Last week I messaged a dear friend to meet for lunch. A mother of FIVE, she shared with me that she had recently gone back to work part-time and that her time had become limited. The iphone, in all its infinite wisdom and assistance, autocorrected the word LIMITED to LIFE MUTED. After some LOL’s and emojis, we agreed to adopt this great word and carried on.
For the next few days, I chuckled about it, but in reality, the term nagged at me. Life muted. This particular mom is no shrinking violet. She’s been a single mom, a stay-at-home mom, a mom with a chronic illness, and now a working mom. I admire her ability to balance and strive for excellence. To persevere and lead her children to their own greatness…to live OUT LOUD. The term didn’t fit HER, but it rang true with my own past.
Why do we go quiet?
Women, whether they stay at home, work from home, or work outside the home all make a shift when there are kids to raise. The kids take priority (as they should, or we wouldn’t need moms and dads at all, would we?), and our own dreams and desires take a back seat. We quiet the voice pushing us to take risks and I believe it happens very organically. To afford our children that ability to launch STRONG, we encourage their bravery while protecting them from real risk and consequence.
What message, though, does it ultimately send to our kids to put our own lives on hold while they launch?
With the birth of my second child, my company restructured and I took the voluntary severance. I desperately wanted to be home with my kids and felt guilty about working full time. Not much time passed before I did playgroups, planned zoo classes, chaired the parent board of the preschool (the best pre-school, of course, to give my boys the competitive edge that every ubermom believes is critical to proper Kindergarten placement), and became the high-achieving crafter I thought I should be to succeed in this mom thing 110%. To ensure my kids had it all, but also to connect with adults and use my gifts.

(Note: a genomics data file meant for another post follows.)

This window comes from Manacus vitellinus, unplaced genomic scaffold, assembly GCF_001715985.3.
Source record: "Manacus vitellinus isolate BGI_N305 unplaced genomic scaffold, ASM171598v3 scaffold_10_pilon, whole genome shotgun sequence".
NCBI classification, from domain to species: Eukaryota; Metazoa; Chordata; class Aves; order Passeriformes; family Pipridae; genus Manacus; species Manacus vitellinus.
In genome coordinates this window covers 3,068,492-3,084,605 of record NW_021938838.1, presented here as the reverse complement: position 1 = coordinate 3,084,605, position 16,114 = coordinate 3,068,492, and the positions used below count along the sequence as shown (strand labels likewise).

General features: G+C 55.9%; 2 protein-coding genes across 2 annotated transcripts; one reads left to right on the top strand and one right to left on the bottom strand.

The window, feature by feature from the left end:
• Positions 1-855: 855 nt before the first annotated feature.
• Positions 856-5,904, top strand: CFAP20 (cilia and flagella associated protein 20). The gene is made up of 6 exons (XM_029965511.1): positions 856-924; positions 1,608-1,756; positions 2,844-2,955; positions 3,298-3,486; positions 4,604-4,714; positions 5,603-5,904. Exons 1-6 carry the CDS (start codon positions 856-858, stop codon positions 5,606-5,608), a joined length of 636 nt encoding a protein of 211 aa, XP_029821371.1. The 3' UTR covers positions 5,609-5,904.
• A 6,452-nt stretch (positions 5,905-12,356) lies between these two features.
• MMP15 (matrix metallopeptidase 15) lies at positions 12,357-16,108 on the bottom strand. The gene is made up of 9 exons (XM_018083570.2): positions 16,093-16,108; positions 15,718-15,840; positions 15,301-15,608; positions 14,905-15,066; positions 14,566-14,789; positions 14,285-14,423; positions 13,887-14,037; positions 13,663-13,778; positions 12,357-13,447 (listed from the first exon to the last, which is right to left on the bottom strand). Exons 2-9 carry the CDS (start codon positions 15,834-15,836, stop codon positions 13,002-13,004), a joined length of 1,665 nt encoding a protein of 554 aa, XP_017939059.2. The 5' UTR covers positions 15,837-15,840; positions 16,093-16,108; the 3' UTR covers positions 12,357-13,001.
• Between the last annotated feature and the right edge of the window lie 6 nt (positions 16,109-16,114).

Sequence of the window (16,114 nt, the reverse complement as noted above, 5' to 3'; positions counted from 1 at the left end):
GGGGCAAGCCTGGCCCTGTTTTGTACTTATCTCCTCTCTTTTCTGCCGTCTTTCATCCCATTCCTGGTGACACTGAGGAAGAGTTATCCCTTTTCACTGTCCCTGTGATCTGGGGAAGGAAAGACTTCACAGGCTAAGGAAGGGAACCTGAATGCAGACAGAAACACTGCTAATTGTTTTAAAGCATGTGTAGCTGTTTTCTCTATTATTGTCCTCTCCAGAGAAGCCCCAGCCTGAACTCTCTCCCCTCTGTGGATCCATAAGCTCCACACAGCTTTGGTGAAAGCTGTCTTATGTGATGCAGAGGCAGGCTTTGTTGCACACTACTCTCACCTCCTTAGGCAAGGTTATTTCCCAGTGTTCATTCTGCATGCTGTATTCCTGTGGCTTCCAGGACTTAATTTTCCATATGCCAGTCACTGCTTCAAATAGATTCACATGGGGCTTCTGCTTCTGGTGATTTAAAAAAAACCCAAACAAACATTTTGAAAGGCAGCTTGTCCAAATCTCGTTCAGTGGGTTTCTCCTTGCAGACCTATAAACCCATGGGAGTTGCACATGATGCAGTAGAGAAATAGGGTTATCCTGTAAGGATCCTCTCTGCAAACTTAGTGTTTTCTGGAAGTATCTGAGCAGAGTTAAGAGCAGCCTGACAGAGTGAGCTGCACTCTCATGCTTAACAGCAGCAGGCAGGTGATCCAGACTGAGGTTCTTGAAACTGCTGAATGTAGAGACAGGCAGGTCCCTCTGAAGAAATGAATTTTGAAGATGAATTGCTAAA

I’ve seen it in plenty of dads too. From peewee soccer coaches yelling from the sidelines to dads arranging private pitching lessons for their progeny, parenting became competitive and we pursued our kids’ success.
Why? Why was it SO important to achieve in volunteerism and why is it SO competitive?
For my part, it caused guilt to want something for myself still. Here I was as a stay-at-home mom (the thing I wanted SO badly) and I still wanted something more. MY dreams had gone quiet. My life was MUTED.
To make matters worse, Himself was busting his a$$ during those years. He worked crazy hours trying to make partner at his firm. He has ALWAYS supported my dreams, and often pushed them more than I was prepared to in those years. I started a direct sales business at that time. It supported some projects around the house and gave me the opportunity to learn and grow without affecting the delicate balance of our home and family.
This story isn’t unique to my family. Whether it’s ballet, Kumon, private music lessons—we in suburbia invest it all into our kids. And let’s be HONEST folks—the parents who prioritize their OWN interests are often judged as selfish.
I want MORE
Have you seen the new HBO series, “Big Little Lies?” I guess the whole world (except me) read this book, but I now adore and obsess over these characters. The story is over the top, but these women all seem somehow familiar. This past week’s episode included a scene where Nicole Kidman’s character (a former lawyer, now SAH mom of twins and a shell of her former self) fights city hall in a freedom of expression hearing. Here’s the clip from just after the hearing (language warning):
Kidman’s anxiety and guilt while sharing that she enjoyed a grownup moment and pursuit of her passion is gut-wrenching for anyone who has ever felt the same.
What if we didn’t mute ourselves for so many years? Would the kids really suffer to see mom and dad having their own life/hobbies/careers? Have you ever asked your kids?
Turn it UP
About a year ago, Tbone challenged me to join the adult rock band where HE takes music lessons. For months I fought him and declined to go (having not performed since high school). One evening he said to me, “Mom, you have nothing going on tonight. Dad is home to hang out with us. The weather is good and you don’t have a cold. You have run out of excuses JUST GO and try it. You never let me be afraid to try new things, and I’m not going to let you be scared of this.”
Our kids watch everything we do. If we shrink from challenges, if we MUTE our own lives, why should they be brave and bold?
Afraid it will shake up the family too much? Remember, your spouse most likely fell in love with your bigger, dreamier persona. Turning up the volume on HER may breathe life back into the marriage too. Soon it will be just the two of you again, so make sure you have something worth “listening to” as empty nesters.